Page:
Mediation: How to Resolve a Dispute Without Getting the Courts Involved
By Adam Foster, partner, Hoban Law Group
Let’s face it: Cannabis and the courts have often had kind of a rocky relationship. Nevertheless, disagreements in business exist, so what are the best options for solving them?
Mediation is a type of alternative dispute resolution (ADR), a blanket term referring to various processes for resolving disputes outside of the traditional court system. Mediation can take many forms, but its most distinctive characteristics are that it is both voluntary and non-binding. The best way to understand the differences is by comparing mediation to a court case.
In a court case, a plaintiff starts by serving the defendant a copy of a legal complaint. That kicks off the formal civil litigation process, with the parties required to comply with certain procedural rules, and deadlines that move the case towards trial. The result will be a judgment on each of the parties’ claims, with winners and losers determined by the judge or jury. With limited exceptions, court filings and court proceedings are open to the public.
Conversely, mediation is a confidential process; in Colorado and many other states, such confidentiality is protected by statute. In mediation, parties to the dispute meet with a mediator: a neutral third party who possesses specialized experience in settling legal disputes, and knowledge of the legal and technical aspects of the dispute.
The mediator’s role is to facilitate communication between the parties in attempt to resolve their dispute outside of court, while helping them move beyond any impasse. Some mediators focus more on facilitating communication between the parties, whereas others concentrate more on evaluating the strengths and weaknesses of the parties’ positions (a forthcoming blog post will offer tips for choosing the right mediator).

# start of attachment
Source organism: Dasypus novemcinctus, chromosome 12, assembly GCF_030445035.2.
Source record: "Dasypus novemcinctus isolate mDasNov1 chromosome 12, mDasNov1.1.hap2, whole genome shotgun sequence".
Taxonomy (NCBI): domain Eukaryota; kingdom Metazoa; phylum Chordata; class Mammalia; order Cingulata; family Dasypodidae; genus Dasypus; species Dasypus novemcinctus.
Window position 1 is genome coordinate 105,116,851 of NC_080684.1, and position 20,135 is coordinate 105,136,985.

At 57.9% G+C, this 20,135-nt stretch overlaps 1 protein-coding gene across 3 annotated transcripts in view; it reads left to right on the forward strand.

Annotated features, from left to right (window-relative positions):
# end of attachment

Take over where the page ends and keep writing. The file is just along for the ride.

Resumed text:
The mediator may make recommendations to the parties for resolving their dispute, but the mediator does not have authority to bind the parties to any given settlement, or to order them to act. Therefore, the parties may decide to enter into a binding settlement agreement, but may also choose not to settle, and instead pursue litigation or other options.
In contrast to non-binding mediation, arbitration is another form of ADR. There, a neutral third party (arbitrator) renders a binding decision that can be enforced just as a court judgment would be enforced. Arbitration offers advantages over going to court, by tailoring the litigation process to the needs of the parties. Still, it resembles the court process in terms of setting procedural deadlines for moving the case to hearing, and results in a binding judgment to determine winners and losers.
In Colorado, only about 5% of civil cases filed ever proceed to trial; the vast majority of such settle beforehand. Mediation can help the parties to settle a dispute without the expense of litigation. Mediation also provides certainty by letting the parties agree to terms, and allows them to discuss the dispute in a confidential forum with the help of a qualified neutral mediator. Bottom line? Most parties participating in mediation can enjoy a significant upside, with very little risk.
DISCLAIMER—This information is intended for informational and marketing purposes only; it does not constitute either legal advice or any attorney-client relationship. Anyone interested in representation is welcome to contact Hoban Law Group by phone or email.
Adam Foster, Hoban Law Group
Adam Foster, partner, Hoban Law Group, was among the first attorneys in Colorado to develop specialized expertise in advising cannabis entrepreneurs, and settling marijuana-related disputes. He can be reached at firstname.lastname@example.org.